In June 2020, the annual conference will be held here in Copenhagen and I will become President of ECTA at that conference. I look forward to that as I won’t have to travel for that conference at least! As President, you are very much involved in everything and you travel frequently to attend official meetings.
Being active in ECTA is a lot of work, but you get to know many interesting people. I find it very rewarding.
Is the job different from what you originally thought?
Even though I had been active in ECTA for several years and I knew what I was getting myself into, I must confess I was overwhelmed by the amount of work involved. I received huge amount of emails every day, which is also why I wanted to improve the IT situation.
You get a good view of your colleagues though; how they react, respond, and think on political and substance matters. A few can continue to push a matter even if the subject is long dead. You get a good overview over their competence, which is key for sussing out whether you want to send over a client to them in the future.
Being active at ECTA has helped my work at AWA. I know where to send work and I receive a lot work from the network. It’s a good opportunity to talk to people in an informal way and see how they handle the more difficult topics.
Do you have any goals set for your Vice Presidency?
It’s mainly for the Presidency you set your goals (which are announced publicly and you are held accountable for meeting them at the end of your term), but I can say I wouldn’t have accepted the invitation to join the ECTA Management if I didn’t believe I could put my footprint on some topics. I don’t do it for the titles, I do it for changing things and making an impact – for both ECTA and AWA.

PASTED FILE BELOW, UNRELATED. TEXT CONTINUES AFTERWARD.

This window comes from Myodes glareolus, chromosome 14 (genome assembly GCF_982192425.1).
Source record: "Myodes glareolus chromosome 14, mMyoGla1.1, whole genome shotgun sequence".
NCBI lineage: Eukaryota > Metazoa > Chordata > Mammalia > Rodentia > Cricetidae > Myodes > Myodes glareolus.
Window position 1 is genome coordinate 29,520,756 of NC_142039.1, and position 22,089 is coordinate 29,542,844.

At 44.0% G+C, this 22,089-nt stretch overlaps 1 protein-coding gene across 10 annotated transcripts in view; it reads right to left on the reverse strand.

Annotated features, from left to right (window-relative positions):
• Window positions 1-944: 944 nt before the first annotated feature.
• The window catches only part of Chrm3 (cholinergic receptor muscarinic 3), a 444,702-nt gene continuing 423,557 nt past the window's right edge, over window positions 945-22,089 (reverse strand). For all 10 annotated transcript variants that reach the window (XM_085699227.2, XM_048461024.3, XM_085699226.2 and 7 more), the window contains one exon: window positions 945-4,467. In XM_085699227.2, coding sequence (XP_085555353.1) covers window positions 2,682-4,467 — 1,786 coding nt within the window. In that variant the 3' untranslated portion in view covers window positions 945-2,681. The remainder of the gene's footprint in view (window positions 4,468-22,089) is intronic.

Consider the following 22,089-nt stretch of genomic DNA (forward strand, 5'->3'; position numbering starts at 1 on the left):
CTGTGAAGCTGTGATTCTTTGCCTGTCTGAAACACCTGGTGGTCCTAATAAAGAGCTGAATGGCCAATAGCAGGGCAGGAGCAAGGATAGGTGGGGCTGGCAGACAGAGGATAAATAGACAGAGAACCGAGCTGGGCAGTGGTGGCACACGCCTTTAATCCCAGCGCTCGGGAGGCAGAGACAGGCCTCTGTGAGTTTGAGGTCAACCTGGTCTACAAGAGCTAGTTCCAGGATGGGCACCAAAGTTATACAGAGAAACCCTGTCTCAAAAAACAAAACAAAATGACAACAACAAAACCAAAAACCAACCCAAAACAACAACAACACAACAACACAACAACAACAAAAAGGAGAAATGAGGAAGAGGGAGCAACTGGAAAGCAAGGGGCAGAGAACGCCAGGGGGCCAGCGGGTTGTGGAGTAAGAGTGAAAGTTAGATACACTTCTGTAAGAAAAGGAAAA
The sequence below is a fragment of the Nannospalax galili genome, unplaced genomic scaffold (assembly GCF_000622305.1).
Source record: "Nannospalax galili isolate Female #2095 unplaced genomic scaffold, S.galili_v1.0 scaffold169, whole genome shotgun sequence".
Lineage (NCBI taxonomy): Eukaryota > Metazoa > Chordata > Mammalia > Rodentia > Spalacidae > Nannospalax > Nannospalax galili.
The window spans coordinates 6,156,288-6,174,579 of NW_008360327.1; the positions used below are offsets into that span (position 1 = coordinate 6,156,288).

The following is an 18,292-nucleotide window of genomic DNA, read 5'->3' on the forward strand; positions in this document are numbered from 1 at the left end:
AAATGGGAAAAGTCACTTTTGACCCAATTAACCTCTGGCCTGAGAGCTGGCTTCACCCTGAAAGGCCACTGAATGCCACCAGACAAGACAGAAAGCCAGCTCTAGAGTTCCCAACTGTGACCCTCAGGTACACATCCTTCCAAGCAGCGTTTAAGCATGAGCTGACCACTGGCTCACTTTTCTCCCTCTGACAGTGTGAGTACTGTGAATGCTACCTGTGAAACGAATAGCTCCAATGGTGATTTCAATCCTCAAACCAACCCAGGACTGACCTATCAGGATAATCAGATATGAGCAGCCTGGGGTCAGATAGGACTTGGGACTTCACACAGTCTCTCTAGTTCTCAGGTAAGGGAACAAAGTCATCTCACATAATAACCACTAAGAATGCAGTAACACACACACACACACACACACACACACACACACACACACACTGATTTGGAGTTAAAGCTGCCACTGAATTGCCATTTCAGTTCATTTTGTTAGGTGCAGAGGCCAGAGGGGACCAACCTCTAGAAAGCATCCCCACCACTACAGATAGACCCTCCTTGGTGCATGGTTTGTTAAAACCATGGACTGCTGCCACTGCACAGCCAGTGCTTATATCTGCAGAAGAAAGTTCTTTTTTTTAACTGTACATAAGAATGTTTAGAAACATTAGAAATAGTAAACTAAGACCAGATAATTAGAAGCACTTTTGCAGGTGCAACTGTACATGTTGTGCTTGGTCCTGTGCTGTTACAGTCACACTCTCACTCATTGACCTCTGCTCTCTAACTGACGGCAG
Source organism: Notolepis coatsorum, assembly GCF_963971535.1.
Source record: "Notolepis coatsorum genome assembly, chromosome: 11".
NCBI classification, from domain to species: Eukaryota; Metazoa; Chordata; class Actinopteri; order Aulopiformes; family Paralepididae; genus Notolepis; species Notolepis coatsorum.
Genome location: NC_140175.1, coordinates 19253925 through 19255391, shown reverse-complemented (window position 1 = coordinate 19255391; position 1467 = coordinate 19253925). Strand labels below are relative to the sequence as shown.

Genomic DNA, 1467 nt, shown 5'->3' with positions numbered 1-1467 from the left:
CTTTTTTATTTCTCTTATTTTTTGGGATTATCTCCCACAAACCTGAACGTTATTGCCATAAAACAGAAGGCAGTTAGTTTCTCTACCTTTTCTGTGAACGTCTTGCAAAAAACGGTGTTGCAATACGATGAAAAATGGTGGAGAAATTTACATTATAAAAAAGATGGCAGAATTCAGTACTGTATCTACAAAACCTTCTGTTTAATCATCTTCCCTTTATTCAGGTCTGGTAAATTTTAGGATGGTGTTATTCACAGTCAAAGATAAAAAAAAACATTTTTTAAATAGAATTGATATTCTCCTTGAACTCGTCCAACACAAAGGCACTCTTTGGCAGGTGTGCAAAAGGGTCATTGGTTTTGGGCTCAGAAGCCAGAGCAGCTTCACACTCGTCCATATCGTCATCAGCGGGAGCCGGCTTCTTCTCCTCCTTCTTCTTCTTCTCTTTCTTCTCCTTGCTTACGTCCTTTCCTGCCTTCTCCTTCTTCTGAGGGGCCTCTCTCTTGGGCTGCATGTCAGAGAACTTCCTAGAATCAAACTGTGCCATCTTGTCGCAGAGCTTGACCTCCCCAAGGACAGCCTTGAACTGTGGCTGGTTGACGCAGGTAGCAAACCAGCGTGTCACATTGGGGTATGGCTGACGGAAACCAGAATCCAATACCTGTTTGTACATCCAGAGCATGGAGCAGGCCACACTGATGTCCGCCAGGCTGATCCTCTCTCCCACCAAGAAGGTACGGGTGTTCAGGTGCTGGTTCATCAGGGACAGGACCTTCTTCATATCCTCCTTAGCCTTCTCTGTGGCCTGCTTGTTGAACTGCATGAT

When I was supervising the committees, I tried to push some of my political views on how the law should be and why. On some aspects I have been successful in doing this. E.g. I wrote parts that have been used for the implementing regulation on trademarks, i.e. how the text is. It is satisfactory to see how it has made a difference.
How is your work at ECTA and AWA entwined?
I gain so much knowledge from ECTA that I can implement in my work at AWA. I know where legislation will move on some points, which gives us [at AWA, Ed.] an advantage to amend the advice we give to clients.
I get input and feedback regarding existing and potential new partners from my colleagues at ECTA. It is very useful.
And as I mentioned, I get many new clients from the ECTA network.
What is ECTA currently working towards?